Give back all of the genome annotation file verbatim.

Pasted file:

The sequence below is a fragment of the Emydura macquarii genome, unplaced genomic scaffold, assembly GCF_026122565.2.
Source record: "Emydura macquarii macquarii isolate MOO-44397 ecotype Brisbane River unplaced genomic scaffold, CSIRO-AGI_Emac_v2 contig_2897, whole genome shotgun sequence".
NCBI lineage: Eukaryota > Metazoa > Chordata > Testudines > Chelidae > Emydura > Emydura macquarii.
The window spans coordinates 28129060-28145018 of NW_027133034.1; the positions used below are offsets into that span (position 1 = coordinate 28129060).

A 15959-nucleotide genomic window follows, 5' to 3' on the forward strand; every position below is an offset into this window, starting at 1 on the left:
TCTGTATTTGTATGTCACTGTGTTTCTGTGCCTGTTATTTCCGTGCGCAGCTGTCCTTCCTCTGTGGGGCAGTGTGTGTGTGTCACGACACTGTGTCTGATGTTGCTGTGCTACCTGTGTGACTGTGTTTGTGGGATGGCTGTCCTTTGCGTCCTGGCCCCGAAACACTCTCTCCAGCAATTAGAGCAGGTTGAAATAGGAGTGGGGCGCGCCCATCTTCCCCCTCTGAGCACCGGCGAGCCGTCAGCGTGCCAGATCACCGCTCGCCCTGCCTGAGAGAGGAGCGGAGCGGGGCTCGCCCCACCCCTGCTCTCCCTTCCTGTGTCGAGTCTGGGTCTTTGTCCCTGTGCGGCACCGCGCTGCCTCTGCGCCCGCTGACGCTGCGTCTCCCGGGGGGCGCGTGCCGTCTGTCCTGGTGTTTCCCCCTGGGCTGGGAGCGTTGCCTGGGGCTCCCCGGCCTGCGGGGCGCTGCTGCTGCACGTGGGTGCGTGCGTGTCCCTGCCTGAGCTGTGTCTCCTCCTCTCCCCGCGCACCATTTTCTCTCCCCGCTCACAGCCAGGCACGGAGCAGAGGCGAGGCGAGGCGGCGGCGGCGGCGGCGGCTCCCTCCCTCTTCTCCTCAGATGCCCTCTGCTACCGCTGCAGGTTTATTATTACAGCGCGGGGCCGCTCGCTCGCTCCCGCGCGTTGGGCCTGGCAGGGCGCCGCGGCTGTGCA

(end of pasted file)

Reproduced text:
The sequence below is a fragment of the Emydura macquarii genome, unplaced genomic scaffold, assembly GCF_026122565.2.
Source record: "Emydura macquarii macquarii isolate MOO-44397 ecotype Brisbane River unplaced genomic scaffold, CSIRO-AGI_Emac_v2 contig_2897, whole genome shotgun sequence".
NCBI lineage: Eukaryota > Metazoa > Chordata > Testudines > Chelidae > Emydura > Emydura macquarii.
The window spans coordinates 28129060-28145018 of NW_027133034.1; the positions used below are offsets into that span (position 1 = coordinate 28129060).

A 15959-nucleotide genomic window follows, 5' to 3' on the forward strand; every position below is an offset into this window, starting at 1 on the left:
TCTGTATTTGTATGTCACTGTGTTTCTGTGCCTGTTATTTCCGTGCGCAGCTGTCCTTCCTCTGTGGGGCAGTGTGTGTGTGTCACGACACTGTGTCTGATGTTGCTGTGCTACCTGTGTGACTGTGTTTGTGGGATGGCTGTCCTTTGCGTCCTGGCCCCGAAACACTCTCTCCAGCAATTAGAGCAGGTTGAAATAGGAGTGGGGCGCGCCCATCTTCCCCCTCTGAGCACCGGCGAGCCGTCAGCGTGCCAGATCACCGCTCGCCCTGCCTGAGAGAGGAGCGGAGCGGGGCTCGCCCCACCCCTGCTCTCCCTTCCTGTGTCGAGTCTGGGTCTTTGTCCCTGTGCGGCACCGCGCTGCCTCTGCGCCCGCTGACGCTGCGTCTCCCGGGGGGCGCGTGCCGTCTGTCCTGGTGTTTCCCCCTGGGCTGGGAGCGTTGCCTGGGGCTCCCCGGCCTGCGGGGCGCTGCTGCTGCACGTGGGTGCGTGCGTGTCCCTGCCTGAGCTGTGTCTCCTCCTCTCCCCGCGCACCATTTTCTCTCCCCGCTCACAGCCAGGCACGGAGCAGAGGCGAGGCGAGGCGGCGGCGGCGGCGGCGGCTCCCTCCCTCTTCTCCTCAGATGCCCTCTGCTACCGCTGCAGGTTTATTATTACAGCGCGGGGCCGCTCGCTCGCTCCCGCGCGTTGGGCCTGGCAGGGCGCCGCGGCTGTGCA